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Intelligence Pertaining to the Loss of USS Indianapolis 

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Photocopies of the "Ultra" Extracts regarding the loss of USS Indianapolis are linked below.  The Intelligence Package is a collection of photocopies from documents in COMNAVSECGRU File 5830/114 on the Indianapolis investigation.  These were declassified by Executive Order 12356 on 18 May 1988.  The "Ultra" extracts show that intelligence existed that showed Indianapolis would travel through waters patrolled by Japanese submarines armed with Kaitens and standard torpedoes.  "Ultra" intelligence was closely guarded and had a very limited distribution, however.  It was authorized to be applied only when resulting action could bring material advantages in major strategic situations.  The USN could not risk distributing "Ultra" intelligence for action on lower level operations because the risk was too high that the Japanese would discover that their most sophisticated code was broken.  The transit of Indianapolis from Guam to Leyte to did not reach the strategic level for "Ultra" distribution.  The only non "Ultra" documents in the package, pp. 16-17, show the new operating procedures adopted by the Pacific Fleet following the loss of Indianapolis.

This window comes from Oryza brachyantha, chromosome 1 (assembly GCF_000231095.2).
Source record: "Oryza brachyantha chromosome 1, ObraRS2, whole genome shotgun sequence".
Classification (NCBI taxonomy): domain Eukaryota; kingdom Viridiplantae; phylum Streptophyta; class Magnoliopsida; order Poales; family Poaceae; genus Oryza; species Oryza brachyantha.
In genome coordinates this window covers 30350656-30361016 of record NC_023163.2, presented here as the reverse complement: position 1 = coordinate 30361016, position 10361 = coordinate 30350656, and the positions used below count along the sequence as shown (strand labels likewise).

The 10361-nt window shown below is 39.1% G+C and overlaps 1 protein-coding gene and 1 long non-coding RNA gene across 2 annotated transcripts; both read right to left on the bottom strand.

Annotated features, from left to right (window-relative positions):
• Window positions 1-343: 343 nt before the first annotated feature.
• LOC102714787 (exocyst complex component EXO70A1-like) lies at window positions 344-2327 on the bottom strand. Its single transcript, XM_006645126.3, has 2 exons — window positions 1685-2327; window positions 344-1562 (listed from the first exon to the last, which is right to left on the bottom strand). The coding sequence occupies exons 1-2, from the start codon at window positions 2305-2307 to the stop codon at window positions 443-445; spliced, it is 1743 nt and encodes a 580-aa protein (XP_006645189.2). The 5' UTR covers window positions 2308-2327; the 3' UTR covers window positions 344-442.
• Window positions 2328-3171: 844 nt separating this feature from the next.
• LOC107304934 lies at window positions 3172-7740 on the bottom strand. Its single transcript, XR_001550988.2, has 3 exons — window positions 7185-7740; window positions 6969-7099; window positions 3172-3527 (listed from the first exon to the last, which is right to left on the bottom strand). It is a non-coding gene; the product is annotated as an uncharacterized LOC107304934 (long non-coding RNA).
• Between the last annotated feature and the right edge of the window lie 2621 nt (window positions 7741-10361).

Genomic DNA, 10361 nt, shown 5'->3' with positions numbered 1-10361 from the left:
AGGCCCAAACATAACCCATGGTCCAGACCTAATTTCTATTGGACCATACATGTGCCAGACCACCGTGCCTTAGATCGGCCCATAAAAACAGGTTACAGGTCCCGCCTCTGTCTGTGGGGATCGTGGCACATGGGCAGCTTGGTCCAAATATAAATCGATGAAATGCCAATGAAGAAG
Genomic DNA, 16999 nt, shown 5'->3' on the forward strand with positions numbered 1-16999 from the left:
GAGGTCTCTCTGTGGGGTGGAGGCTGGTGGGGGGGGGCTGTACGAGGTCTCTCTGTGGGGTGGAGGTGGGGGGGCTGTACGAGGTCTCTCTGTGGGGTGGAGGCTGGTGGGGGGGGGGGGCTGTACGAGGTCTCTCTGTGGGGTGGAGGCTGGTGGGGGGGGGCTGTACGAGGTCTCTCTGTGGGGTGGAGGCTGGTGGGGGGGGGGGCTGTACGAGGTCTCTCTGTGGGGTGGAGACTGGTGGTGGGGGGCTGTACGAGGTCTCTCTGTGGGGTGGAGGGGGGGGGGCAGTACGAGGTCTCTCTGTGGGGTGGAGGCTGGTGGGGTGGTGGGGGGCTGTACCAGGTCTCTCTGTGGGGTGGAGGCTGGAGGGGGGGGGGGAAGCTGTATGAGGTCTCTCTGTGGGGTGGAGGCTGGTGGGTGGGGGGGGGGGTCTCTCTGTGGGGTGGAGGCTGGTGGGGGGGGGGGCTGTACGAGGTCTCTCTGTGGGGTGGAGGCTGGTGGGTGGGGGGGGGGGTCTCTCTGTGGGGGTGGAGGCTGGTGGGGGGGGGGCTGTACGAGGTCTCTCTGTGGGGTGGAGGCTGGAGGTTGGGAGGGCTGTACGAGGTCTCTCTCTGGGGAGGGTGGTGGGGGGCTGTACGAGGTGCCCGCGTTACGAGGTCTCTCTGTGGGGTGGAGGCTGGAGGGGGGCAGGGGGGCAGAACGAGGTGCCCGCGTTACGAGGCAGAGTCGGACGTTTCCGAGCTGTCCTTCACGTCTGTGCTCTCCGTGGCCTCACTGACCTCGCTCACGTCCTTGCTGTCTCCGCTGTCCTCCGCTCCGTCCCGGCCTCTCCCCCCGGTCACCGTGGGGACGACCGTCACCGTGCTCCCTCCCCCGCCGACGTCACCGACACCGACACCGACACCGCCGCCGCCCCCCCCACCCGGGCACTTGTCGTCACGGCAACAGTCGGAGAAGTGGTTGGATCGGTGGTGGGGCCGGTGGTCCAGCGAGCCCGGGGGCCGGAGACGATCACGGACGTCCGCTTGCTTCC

The Joint Intelligence Center Pacific Ocean Areas (JICPOA) Summations from the United States Navy File of SIGTOT Messages to CINCPAC Advanced Headquarters, shows a high level conversation between the offices of Captain Edwin T. Layton, intelligence officer CinCPac, John S. Harper, officer-in-charge, Fleet Radio Unit, Pacific  (FRUPac), and Captain Thomas H. Dyer, FRUPac's chief cryptoanalyst.  The messages show three of the Navy's most important crpytological officers attempting to figure out why Navy intelligence failed to recover the Japanese location of the Indianapolis attack. 

Published:Wed Dec 28 07:37:26 EST 2016